Delirium is characterized by an acute onset and a fluctuating nature of mental status changes. These changes include decreased ability to focus, sustain and shift attention, and either disorganized thinking or an altered level of consciousness. Changes generally resolve when precipitating causes are removed. Symptoms can include plucking at bedclothes, poor attention, incoherent speech, abnormal associations and slow vague thoughts. (Mahoney, et.al. 2000)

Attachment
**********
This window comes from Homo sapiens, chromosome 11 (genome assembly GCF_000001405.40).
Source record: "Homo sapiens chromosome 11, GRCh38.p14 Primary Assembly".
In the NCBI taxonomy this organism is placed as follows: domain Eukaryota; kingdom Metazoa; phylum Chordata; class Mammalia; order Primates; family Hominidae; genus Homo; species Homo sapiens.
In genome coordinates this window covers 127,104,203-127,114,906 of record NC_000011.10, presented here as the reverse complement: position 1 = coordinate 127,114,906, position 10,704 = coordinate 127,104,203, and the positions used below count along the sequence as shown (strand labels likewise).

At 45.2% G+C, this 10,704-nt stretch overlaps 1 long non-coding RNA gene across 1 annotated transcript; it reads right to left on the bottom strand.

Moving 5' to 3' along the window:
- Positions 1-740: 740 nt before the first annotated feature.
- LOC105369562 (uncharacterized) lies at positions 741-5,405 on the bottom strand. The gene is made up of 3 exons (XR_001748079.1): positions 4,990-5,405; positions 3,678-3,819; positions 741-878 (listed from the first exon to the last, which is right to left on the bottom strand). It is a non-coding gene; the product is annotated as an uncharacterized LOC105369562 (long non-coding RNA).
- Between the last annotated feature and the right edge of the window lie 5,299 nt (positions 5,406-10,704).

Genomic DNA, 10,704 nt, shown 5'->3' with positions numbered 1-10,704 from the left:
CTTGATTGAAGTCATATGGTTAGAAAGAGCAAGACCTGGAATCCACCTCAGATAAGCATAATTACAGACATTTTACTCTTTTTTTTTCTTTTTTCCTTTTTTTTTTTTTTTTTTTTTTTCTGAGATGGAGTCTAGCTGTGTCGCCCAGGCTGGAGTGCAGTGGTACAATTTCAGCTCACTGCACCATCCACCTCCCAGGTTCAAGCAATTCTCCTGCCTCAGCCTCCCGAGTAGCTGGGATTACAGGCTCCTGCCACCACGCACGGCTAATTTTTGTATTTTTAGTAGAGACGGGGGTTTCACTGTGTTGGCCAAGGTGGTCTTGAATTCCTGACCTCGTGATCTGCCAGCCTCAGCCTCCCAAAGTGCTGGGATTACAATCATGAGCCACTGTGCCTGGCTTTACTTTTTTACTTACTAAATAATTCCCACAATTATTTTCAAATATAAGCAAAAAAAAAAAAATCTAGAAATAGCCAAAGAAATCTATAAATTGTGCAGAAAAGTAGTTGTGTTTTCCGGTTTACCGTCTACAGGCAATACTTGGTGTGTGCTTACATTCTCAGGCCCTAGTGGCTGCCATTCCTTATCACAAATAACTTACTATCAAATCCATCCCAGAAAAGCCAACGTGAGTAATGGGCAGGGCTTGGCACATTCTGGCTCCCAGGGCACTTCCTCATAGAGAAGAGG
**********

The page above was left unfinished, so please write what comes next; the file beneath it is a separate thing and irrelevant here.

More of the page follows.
Research has documented the failure of health professionals to recognize and treat delirium in older adults. The failure to treat delirium results in prolonged hospitalization and rehabilitation, and increased likelihood of rehospitalization. Delirium frequently occurs in older adults who are hospitalized or who enter the Emergency Department. Delirium is most frequently associated with urinary catheterization or infection and addition of more than 3 medications. Other risk factors include cognitive impairment such as dementia, sleep deprivation, immobilization, vision or hearing impairment and dehydration. (Foreman, M.D. & Wakefield, B. Culp, K. & Milisen, K (2001) (Inouye, S. K. (2006).